‘Reflective Dialogue Gathering’ Over 1977 Riots

December 5, 2017 | 3 Comments

Some 40 residents attended the ‘Gathering for a Reflective Dialogue’ this past Saturday on the occasion of the 40th Anniversary of the December 1977 riots.

“We wish to thank the Bermuda National Gallery for providing access to their beautiful environs, offering an ideal climate to address this most-thorny chapter of Bermuda’s history,” Imagine Bermuda said.

“The group dialogue, facilitated by Aderonke Bademosi-Wilson, included 4 people who were directly involved from either side of that turbulent civil unrest, precipitated by the hangings of Burrows and Tacklyn.

“Also participating were the Mayor of Hamilton, the Bishop of Bermuda, the widow of a Deputy Governor from that era, a former Cabinet Secretary and the daughter of Wilfred ‘Mose’ Allen: close confidant of Dr Gordon and founder of the PLP. In addition, there was the daughter of Hilton & Georgine Hill who were intimately involved in the island’s first boycott against racial barriers in 1950, amongst other members of the community.

“After an icebreaking session, the group broke out into pairs to share a 10 minute dialogue around what the theme for the occasion – ‘Every Life is Precious’ – meant to them. This was followed by Berkeley Institute student, Tylasia DeSilva singing a moving rendition of Sam Cooke’s “A Change is Gonna Come” .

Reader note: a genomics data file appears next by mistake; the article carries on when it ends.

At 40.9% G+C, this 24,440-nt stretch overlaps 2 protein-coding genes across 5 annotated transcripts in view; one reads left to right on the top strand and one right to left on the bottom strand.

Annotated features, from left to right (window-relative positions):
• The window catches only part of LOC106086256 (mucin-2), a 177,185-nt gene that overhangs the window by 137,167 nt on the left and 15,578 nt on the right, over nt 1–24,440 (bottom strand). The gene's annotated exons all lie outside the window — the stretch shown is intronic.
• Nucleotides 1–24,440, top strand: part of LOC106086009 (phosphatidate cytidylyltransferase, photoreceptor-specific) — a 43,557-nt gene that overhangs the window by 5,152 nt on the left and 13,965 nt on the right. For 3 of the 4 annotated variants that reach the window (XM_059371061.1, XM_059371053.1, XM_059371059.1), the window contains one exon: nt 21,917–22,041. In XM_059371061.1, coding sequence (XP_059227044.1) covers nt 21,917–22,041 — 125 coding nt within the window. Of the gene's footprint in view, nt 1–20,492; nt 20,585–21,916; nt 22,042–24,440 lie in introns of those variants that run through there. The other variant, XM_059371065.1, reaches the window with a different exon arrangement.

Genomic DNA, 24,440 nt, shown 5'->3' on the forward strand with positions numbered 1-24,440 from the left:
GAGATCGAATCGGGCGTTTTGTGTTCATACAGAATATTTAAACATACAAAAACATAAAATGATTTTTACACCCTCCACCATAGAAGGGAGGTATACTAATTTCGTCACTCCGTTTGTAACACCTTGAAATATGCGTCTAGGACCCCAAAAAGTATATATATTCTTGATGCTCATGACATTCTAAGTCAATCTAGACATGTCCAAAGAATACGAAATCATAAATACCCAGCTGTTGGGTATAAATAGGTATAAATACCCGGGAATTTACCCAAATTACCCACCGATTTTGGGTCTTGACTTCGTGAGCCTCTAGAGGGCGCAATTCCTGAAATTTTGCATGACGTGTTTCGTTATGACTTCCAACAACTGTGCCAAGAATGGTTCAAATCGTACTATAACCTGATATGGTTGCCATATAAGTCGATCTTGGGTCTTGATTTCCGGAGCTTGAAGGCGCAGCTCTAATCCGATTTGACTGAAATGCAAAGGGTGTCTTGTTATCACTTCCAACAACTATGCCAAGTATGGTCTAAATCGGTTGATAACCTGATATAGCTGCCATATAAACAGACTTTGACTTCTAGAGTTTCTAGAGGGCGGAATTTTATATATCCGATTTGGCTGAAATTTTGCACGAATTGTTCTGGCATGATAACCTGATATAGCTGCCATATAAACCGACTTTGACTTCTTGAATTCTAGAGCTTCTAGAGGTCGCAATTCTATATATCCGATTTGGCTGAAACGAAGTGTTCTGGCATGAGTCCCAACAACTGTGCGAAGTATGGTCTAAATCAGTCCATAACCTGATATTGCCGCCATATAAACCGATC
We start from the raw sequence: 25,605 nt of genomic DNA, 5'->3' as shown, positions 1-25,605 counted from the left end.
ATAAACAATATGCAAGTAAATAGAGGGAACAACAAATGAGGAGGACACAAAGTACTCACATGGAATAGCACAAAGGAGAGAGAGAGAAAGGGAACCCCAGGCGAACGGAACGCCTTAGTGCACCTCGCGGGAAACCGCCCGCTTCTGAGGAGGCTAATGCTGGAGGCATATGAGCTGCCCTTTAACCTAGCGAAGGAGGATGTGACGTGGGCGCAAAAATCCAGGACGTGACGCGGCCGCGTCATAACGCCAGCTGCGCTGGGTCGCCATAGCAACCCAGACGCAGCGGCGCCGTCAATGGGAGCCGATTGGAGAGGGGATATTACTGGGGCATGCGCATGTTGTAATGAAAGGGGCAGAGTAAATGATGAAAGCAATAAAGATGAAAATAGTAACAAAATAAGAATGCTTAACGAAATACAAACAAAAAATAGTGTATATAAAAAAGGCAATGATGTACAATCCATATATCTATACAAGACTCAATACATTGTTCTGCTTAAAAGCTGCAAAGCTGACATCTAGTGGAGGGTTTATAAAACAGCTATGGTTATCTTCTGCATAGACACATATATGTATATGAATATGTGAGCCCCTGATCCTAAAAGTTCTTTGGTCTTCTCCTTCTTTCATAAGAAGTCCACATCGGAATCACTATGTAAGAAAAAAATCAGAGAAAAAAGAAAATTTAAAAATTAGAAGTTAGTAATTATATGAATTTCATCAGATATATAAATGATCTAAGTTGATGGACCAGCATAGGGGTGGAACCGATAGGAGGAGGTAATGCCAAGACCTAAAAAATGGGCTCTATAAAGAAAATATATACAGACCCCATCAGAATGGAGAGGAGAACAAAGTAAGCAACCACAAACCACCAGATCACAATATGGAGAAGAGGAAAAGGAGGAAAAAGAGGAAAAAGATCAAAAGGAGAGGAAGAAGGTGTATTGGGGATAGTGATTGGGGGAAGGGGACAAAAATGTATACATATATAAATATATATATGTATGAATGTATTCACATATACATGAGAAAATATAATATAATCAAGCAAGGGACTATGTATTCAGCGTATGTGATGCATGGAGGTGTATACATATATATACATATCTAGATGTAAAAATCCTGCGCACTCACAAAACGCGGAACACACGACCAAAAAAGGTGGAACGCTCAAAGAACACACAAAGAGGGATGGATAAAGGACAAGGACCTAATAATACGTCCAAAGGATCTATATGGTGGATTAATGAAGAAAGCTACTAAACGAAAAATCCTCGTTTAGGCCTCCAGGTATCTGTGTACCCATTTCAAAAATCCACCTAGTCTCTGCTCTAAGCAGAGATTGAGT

Reflective Dialogue Summary Bermuda Dec 4 2017

“Following Tylasia’s wonderful performance, the whole group was guided by Aderonke, through a ‘speaking bowl session’, reflecting specifically on the 1977 crisis:

“Glenn Fubler gave an account of his motivation to get involved in the Burrows & Tacklyn matter. He referenced his upbringing by family and neighbours in North Village, his early schooling at Elliott and St Paul AME, all which imbued him with a sense of independence and interdependence. So that by the time he was 12 and had his first job around that Christmas, he decided to donate his very first pay – the whole 5 shillings – to the marginalized children of the Sunshine League.

“That same impulse, a decade later, led him to student activism while abroad in university and the Black Berets. Returning home in 1974, he recognized that notwithstanding the unprecedented charges against Burrows and Tacklyn, the fact that they were some of our society’s most marginalized, someone needed to lend a hand.

“Given the nature of the crimes for which they were accused, it became a test of courage but he started a legal defense fund and subsequently the Anti-Hanging Campaign. That said, a very small group of volunteers persevered for several months and by August 1977 – against the odds – had collected over 6,000 signatures. Through serendipity, Glenn had enrolled for a year at King’s College in London, so he took the original copied of the petition with him and was able to lobby at Westminster along with a couple others in the week leading to the hanging.

“Wendell Hollis recounted his experience during the riots precipitated by the hangings, when he led a squad of the Regiment in the Court Street area. He maintained that it was the most traumatic event in his life with the Island ‘teetering on the brink’ as his squad was facing off with a crowd of scores of angry people.